There's no specific answer, except to say that the number of nickels must be even (otherwise the total would end in 5 rather than 0). You could have combinations like
There are 250.
Each nickel weighs 5g, so there are 250 g ÷ 5 g/nickel = 50 nickels.
50 rolls of 50 dimes, 2,500 dimes total, face value of $250.
Armored car services deliver boxes of dimes worth $250. That's fifty $5.00 rolls.
500 nickels x (1 dollar/20 nickels) = 25 dollars
A quarter is 25 cents. Two dollars is 200 cents and 10 nickels is 50 cents, for a total of 250 cents. That's the same as 250/25 = 10 quarters.
All Buffalo nickels are made from .750 copper & .250 nickel.
NICKELS dated 1940 & 1941 arre made from .750 copper and .250 nickel.
10 quarters = 250 cents (25 x 10) 7 dimes = 70 cents (7 x 10) 250 + 70 = 320 10 quarters and 7 dimes equal 320 cents. In other words, $3.20 or 3 dollars and twenty cents.
NICKELS are made of an alloy of .750 copper and .250 nickel.
Nickels are .750 copper & .250 nickel
Starting in 1965 US dimes are made of a Copper-Nickel alloy (.750 copper & .250 nickel) bonded to a core of pure copper.
Fifty Each nickel is 5 cents or $ 0.05 Divide the 2.50 by .05 which is 250/5 = 50
For US 5 cent coins,except for the War Nickels dated 1942-1945 that have 35% silver in them, all nickels from 1866 to 2010 are made from a copper nickel alloy of .750 copper and .250 nickel
If all coins were dimes he would have $1.30. Every quarter that replaces a dime increases the total by 15c. The total has to be increased by $1.20 which is 15c x 8. He has 8 quarters and 5 dimes.
The amount of 'nickel' in a nickel has not changed, it's still .250.
5000 nickels is equal to $250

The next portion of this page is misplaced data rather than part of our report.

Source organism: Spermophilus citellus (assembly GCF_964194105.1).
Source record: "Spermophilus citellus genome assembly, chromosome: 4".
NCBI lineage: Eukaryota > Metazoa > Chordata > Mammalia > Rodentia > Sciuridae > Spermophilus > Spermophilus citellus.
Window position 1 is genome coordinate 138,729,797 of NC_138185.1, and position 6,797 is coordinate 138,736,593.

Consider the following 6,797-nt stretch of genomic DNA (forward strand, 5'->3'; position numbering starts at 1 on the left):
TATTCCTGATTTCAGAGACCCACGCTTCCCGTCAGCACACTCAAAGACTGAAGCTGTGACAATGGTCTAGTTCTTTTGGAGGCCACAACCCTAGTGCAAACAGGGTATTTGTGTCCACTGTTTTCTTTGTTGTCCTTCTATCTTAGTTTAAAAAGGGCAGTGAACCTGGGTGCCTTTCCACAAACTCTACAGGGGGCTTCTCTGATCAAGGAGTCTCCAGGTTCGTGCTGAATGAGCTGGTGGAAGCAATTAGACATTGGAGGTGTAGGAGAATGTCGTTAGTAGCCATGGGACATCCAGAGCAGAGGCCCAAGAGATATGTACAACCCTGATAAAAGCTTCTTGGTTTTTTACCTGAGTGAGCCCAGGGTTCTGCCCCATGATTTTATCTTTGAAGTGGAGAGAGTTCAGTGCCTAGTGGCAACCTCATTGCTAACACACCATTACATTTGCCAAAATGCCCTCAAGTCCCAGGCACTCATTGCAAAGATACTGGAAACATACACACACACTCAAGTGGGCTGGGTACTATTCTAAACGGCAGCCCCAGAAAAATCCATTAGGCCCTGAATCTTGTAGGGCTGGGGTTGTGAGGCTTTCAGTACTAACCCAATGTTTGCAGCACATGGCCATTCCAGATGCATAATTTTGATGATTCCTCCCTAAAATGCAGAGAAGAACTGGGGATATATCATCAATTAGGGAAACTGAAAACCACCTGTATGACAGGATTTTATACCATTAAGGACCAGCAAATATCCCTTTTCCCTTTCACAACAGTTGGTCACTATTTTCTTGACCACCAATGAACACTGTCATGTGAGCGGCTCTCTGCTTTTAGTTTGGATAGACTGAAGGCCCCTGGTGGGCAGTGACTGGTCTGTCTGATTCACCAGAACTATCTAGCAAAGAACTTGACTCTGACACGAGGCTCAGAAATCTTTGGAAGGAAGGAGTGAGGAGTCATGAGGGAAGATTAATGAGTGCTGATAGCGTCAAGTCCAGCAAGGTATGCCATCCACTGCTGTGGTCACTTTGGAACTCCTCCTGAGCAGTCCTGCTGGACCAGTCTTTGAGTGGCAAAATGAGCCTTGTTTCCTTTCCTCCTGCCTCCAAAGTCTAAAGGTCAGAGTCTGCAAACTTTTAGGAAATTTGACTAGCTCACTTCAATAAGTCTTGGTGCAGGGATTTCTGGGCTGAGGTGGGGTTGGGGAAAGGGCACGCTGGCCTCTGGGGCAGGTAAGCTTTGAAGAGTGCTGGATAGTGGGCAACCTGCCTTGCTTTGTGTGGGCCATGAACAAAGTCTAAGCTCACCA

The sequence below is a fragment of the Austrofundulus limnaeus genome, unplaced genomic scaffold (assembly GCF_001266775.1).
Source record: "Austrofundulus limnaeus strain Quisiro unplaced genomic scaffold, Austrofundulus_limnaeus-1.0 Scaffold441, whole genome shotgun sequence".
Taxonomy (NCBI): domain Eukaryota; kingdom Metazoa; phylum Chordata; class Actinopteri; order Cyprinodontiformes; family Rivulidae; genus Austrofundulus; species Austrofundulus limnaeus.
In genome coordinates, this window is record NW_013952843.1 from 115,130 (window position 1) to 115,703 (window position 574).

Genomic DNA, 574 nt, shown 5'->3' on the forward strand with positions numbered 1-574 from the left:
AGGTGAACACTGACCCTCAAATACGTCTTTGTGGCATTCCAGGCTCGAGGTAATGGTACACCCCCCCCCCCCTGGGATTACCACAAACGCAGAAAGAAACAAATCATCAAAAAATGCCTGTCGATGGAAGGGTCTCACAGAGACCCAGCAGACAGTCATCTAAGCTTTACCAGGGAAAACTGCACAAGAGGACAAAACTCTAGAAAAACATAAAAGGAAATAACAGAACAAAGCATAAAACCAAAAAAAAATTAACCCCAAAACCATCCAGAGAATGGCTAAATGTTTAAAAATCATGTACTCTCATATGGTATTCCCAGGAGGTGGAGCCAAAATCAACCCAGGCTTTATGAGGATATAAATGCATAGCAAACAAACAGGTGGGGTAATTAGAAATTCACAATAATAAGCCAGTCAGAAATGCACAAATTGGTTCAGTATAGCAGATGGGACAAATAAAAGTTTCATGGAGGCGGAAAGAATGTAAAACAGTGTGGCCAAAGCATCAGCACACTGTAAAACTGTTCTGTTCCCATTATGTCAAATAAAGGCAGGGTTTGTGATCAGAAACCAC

The same thing as now .750 copper & .250 nickel Regardless of popular misunderstandings, only silver coins were changed after 1964. Pennies and nickels (except for "war nickels") don't have silver so their composition stayed the same.
An imprest account is one that always has the same balance; an exact amount of cash in deposited into the account for a known specific future purpose (such as an upcoming payroll), and the same amount leaves the account when the funds for that purpose are expended. The best example is Petty Cash. To start a Petty Cash fund, a firm initially writes and cashes a check for $250 (Dr. Petty Cash, Cr. Operating Account Cash), and puts the $250 cash in the office Petty Cash box. When a small purchase is made by an employee for the office (for stamps, etc), the employee is reimbursed from the Petty Cash box, and puts her receipt for the amount she was reimbursed in the Petty Cash box. The total in the box, between cash and receipts, is always $250. When the amount of petty cash left on hand in the office gets low and the Petty Cash funds must be replenished, the company writes and cashes a check for an amount equal to the total of all the receipts in the box, debiting the appropriate expense accounts and crediting Operating Account Cash. Cash in the amount of the check goes into the Petty Cash box, to bring the total Petty Cash back up to $250. No entry is made to the Petty Cash account since its balance should always be the original amount funded (in this example, $250).
250 grams of water is 250 ml.
250 meters is the same as 250 meters.